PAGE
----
Refugio Rodriguez: Oh, wow. I appreciate that. I never even thought about it in that way, but it really was in my thinking about it and my healing process, the truth of the matter is I wasn’t happy with myself. Even though I had accomplished so many things, I still wasn’t happy. It was because I went back into that imposter syndrome. I went back into that person that people wanted to see rather than actually who I am. I think that's what led me to be sort of like look, the universe is telling me you can't be this person for other people anymore. You need to go be yourself.
Rebecca Ching: It was unsustainable.
Refugio Rodriguez: Absolutely unsustainable. We're gonna knock you on your butt to make sure you know that you're on the wrong path.
Rebecca Ching: So as you were working through those questions of why did I do what I did that got me here, what came from that discovery and that curiosity?
Refugio Rodriguez: Yeah, so, let's go back to that I still had a lot of unresolved feelings about who I am, about who I have to hide myself to be, about that shame, again, that we've been talking about, that I was still carrying a lot of that. I was still trying to be someone that people would like rather than someone -- and the funny thing is I'm a very likeable person, right? But I'd also felt like I better do these big things so that people will like me. So I was still carrying a lot of that.
I used to have a speech that I would give at graduations every so often, one in my repertoire, but it was always something to the effect of are you the person that would make your five-year-old self proud? People loved hearing it. I loved saying it. The truth of the matter was I wasn’t that person. I was just saying those words. My five-year-old self, of all that I had accomplished, of all the awards on walls, of all the acclimations, of all the people who were good to me and I was still not the person that would make my five-year-old self proud. There was still self-loathing. There was still hatred for myself.
Rebecca Ching: How are you feeling towards yourself today?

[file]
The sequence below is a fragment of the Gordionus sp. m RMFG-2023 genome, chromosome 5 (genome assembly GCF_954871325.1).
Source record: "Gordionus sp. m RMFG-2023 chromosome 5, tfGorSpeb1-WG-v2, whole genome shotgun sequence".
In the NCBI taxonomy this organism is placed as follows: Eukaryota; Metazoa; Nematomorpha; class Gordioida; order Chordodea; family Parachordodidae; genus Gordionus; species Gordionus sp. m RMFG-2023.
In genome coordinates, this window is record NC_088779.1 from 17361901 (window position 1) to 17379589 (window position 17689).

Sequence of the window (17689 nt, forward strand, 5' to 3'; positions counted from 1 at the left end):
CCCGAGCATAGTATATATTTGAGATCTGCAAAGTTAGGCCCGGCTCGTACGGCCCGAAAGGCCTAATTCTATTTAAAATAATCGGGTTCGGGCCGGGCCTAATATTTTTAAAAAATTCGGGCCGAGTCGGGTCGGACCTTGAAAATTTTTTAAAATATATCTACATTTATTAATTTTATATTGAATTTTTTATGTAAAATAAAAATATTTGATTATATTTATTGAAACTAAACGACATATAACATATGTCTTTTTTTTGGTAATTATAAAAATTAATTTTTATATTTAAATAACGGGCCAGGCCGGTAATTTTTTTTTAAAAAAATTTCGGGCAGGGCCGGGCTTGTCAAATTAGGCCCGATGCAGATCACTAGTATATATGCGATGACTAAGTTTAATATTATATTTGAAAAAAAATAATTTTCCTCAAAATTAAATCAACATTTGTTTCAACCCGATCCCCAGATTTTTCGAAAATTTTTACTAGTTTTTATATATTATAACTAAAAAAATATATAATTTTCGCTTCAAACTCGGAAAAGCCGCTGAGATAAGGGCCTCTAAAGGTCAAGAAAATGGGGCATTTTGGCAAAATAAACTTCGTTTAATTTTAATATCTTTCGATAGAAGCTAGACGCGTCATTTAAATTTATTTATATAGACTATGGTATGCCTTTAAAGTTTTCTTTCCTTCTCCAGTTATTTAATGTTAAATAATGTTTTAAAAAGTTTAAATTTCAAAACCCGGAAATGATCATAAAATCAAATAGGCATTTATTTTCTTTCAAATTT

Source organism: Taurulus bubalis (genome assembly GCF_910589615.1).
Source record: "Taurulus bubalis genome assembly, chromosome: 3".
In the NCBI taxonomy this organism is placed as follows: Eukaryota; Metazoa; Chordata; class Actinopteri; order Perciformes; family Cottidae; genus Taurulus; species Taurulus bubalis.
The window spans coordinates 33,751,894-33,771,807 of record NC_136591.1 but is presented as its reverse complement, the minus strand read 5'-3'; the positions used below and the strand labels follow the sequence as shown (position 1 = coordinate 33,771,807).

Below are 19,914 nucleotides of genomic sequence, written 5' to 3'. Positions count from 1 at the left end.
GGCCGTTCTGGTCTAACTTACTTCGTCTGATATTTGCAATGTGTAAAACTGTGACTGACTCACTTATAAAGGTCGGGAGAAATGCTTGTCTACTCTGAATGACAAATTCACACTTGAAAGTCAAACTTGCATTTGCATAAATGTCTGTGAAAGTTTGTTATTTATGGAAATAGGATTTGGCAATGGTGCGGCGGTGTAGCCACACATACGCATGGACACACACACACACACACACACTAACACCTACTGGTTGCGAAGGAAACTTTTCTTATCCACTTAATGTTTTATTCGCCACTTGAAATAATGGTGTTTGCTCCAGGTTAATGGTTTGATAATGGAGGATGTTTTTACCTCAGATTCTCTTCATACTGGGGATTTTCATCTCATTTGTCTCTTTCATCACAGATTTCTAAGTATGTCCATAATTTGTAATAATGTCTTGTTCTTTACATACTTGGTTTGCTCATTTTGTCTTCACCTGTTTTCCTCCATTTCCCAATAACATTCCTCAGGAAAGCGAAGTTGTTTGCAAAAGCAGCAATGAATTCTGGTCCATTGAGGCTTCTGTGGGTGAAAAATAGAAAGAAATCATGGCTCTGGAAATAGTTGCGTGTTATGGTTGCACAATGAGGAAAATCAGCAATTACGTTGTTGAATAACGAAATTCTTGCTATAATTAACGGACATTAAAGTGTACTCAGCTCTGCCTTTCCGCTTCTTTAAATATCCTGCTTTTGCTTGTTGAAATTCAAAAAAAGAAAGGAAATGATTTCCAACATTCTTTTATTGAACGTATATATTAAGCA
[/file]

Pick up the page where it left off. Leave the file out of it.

Refugio Rodriguez: Not only going through this, but also going through COVID and losing several family members --
Rebecca Ching: Yeah, you had a lot of loss.
Refugio Rodriguez: Yeah, I just lost my college roommate over the weekend.
Rebecca Ching: Oh, I'm sorry, Ref.
Refugio Rodriguez: Yeah, it's just been -- but those two things coming together have really made me understand what is really important. This is gonna sound really cliché, right? Family's important. Of course, family's important, but I'm important. I can't help and serve others if I am not healthy, if I am not good to myself, right? The other great thing is I don’t need things. I don’t need a fancy car, and I don’t need a big house, and I don’t need -- you realize that you don’t need all of these things and that there are -- you know, I don’t even need the titles. I was chasing titles for so long in my professional career. I don’t need that either. I will tell you, also, my world of friends has gotten very small.
Rebecca Ching: It's tightened up.
Refugio Rodriguez: Very tight. Very tight.
Rebecca Ching: I get that, I get that.
Refugio Rodriguez: There's only a few people that I trust that -- how do you say it? I don’t know if you say it or Brené says it, but who has the privilege? I only give the privilege of my time and my energy to certain people now.
Rebecca Ching: Who has earned the right to hear that story?
Refugio Rodriguez: Who's earned the right, that's exactly what it was.
Rebecca Ching: That's one of Brené's really important questions.